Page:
The GCC interiors design and fit-out industry is propelled by huge building projects across the region. In 2017, US$ 74,836 million worth of GCC building projects are expected to be completed.
The GCC interiors design and fit-out industry is propelled by huge building projects across the region. In 2017, US$ 74,836 million worth of GCC building projects are expected to be completed across segments including residential, commercial, hotels, retail sectors, medical, education facilities projects, which is an increase from US$ 69,176 million in 2016. A surge in construction activities influences growth in the GCC interiors and fitout market, which constitutes approximately 10 to 22 percent of the average construction project value. With the falling oil prices, many developers in the GCC region are looking forward to providing a facelift to their existing project structures to meet new demands of the people.
Currently, developers and owners are investing heavily into strengthening their business development despite budgets belts tightening in the region due to fluctuations in oil prices. There is a renewed emphasis on refurbishment as owners look to re-invent existing structures to serve new needs and demands, while the introduction of green building ratings and codes have forced a change in mind-sets across the industry. Fit-out contractors are now asserting their dominance and vitality in a market increasingly in need of their services.
Tendering for the right project within the market’s current climate remains a crucial element for a company’s long-term sustainability for projects. Planning, phasing and programming are all essential aspects while undertaking large-scale refurbishment projects. Flexibility, at the fit-out contractor’s end, is also fundamentally important; to be able to accommodate any last minute changes to the design or the project timeline, which almost always happens with all large projects.
The GCC interior and fit-out spend by the building sector is estimated to be worth US$ 9,230 million in 2017, an increase from US$ 8,262 million in 2016. The residential and hotels sectors are likely to attract the most investment in 2017 and 2018 attributed largely to strong population growth and tourist arrivals during mega events (refer Figure 2). These figures are indicative of the growing importance of interiors and fit-out contracting as a market segment in the construction industry. New buildings add only one percent to building volume each year and the remaining 99 percent of buildings require regular renovation and refurbishment to stay in good shape and meet modern standards.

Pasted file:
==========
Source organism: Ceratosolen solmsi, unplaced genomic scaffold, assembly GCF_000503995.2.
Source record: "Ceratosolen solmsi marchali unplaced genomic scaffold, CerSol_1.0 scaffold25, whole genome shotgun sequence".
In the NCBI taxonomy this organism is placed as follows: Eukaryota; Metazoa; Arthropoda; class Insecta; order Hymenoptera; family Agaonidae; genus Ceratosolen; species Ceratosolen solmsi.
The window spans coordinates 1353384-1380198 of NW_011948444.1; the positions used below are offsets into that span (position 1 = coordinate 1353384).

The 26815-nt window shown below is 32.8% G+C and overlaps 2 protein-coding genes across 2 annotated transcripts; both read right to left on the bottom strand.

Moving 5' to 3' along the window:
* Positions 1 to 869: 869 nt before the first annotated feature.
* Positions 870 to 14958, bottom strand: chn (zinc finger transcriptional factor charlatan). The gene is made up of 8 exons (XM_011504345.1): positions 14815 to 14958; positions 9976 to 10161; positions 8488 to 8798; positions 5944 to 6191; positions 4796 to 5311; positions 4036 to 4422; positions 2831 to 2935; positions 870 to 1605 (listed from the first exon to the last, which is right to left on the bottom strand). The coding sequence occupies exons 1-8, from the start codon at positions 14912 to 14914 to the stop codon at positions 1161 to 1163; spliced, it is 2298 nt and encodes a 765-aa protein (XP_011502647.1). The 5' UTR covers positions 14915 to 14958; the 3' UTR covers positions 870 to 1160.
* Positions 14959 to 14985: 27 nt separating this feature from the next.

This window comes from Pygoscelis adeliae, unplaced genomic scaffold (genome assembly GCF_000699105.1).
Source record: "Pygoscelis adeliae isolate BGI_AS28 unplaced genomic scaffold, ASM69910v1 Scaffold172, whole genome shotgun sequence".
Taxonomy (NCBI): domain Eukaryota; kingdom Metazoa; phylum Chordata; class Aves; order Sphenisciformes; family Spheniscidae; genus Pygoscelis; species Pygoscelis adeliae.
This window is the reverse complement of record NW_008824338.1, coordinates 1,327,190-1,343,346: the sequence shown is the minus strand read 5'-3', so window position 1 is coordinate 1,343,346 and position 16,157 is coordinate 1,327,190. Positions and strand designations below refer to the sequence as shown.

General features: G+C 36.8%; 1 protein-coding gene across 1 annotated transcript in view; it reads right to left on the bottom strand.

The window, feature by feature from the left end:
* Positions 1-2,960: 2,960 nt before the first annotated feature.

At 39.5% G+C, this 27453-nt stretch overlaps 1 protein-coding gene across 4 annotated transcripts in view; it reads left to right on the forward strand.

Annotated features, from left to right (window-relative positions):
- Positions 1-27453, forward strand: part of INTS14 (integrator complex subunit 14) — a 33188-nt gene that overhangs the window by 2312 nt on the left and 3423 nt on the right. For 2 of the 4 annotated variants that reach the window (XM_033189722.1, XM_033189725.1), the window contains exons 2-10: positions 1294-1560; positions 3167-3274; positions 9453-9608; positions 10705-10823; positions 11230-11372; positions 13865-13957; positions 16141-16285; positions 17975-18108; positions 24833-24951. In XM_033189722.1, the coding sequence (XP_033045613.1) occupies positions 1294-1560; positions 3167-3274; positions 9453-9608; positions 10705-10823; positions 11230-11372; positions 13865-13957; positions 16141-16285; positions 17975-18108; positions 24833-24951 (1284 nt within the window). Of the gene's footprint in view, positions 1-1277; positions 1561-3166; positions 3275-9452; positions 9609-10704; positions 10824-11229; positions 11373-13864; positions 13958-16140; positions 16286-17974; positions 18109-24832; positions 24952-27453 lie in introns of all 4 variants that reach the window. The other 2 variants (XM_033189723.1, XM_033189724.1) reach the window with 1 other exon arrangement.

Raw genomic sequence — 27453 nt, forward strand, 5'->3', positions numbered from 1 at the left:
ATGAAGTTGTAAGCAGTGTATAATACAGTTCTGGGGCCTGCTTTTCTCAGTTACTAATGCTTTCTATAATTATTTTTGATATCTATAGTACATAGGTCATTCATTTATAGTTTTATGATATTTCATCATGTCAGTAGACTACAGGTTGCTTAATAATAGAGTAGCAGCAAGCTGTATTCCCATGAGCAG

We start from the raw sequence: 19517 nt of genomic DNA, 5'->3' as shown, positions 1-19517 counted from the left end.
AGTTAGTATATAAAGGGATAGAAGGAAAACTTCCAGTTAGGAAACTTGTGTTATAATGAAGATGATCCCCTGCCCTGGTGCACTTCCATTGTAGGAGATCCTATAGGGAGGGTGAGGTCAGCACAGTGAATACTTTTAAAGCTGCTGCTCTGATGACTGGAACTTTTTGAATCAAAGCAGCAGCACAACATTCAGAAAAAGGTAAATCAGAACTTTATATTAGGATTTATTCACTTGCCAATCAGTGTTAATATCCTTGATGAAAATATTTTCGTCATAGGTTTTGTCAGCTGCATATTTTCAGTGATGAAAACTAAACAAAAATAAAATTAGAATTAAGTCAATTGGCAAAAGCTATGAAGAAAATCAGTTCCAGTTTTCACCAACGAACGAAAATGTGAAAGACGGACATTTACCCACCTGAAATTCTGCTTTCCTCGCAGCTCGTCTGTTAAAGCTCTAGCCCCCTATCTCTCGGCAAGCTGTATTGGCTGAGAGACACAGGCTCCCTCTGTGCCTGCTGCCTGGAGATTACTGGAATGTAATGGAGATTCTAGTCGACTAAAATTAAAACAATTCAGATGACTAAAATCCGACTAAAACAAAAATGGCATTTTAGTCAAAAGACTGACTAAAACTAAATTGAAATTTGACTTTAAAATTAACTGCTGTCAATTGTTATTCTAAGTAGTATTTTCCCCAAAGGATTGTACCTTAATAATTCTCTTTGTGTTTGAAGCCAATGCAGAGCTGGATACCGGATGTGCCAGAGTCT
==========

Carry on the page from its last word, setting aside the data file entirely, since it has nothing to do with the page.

The UAE is clearly spearheading the interiors and fit-out spend in the GCC region followed by the Saudi Arabia (KSA) and Qatar. The UAE’s interior and fit-out contracting market is expected to register 15 to 20 percent growth by 2017-end as the country gears up to hosting the Dubai Expo 2020. The event will award 47 construction contracts worth US$ 3 billion in 2017 as preparations continue to gather pace. While 2016 was an important year for design, 2017 is when the momentum of construction will really build, ahead of international participants beginning work on their pavilions in 2018. The UAE is currently promoting energy efficient renovations on existing buildings. Also, heritage conservationists are calling for an in-depth study of buildings that evoke memories of the UAE’s development. A law to preserve century old buildings has been passed by the FNC and is awaiting the government’s approval. KSA has the largest construction market in the GCC and scores highly for the amount of investment made in the economy. Industry experts have estimated that spending on interior finishing items in KSA will grow by 13.7 percent by 2017, which is attributed to the National Transformation Plan (NTP) 2020 and Saudi Vision 2023. In addition, KSA and the UAE have undertaken major renovation and refurbishment programmes, respectively, to upgrade old public buildings using sustainable products and smart technology.
Although Qatar announced a deficit in its budget, the country is currently spending of US$ 500 million a week on capital projects in preparation for its World Cup 2022. This level of spending is expected to continue up to 2021 with mega-projects under construction across the country, which is likely to provide more opportunities for interior and fit-out investors and developers. Qatar issued 574 new construction permits in December 2016 for residential and commercial projects. New buildings for housing and business purposes topped the list, receiving 356 permits from the country’s municipalities. There were 163 permits for small house and villa construction while the rest covered small houses and building expansions.
In 2017, the residential sector is likely to continue to maintain its position as the largest market for interiors and fit-outs in the GCC followed by the hotels sector. The residential sector is certainly a trending sector in the GCC as the governments make housing a priority in their agenda to cater to the needs and demands of the young and growing local population. Owners of existing structures, whether residential or hotels are under pressure to optimise the value of their projects by refurbishing them. Some of the buildings in the GCC region are quite old and renovation and refurbishment is needed in order to maintain their market value. Majority of hotels in the GCC have crossed the seven-year operational threshold and many are in need of renovation and refurbishment. As the hotels market is very competitive, it is likely to push the current hoteliers to re-invent their offering and hence interiors and fit-outs form an important part in their agendas.
Courtesy of: Big Five
Compiled by: Ventures Onsite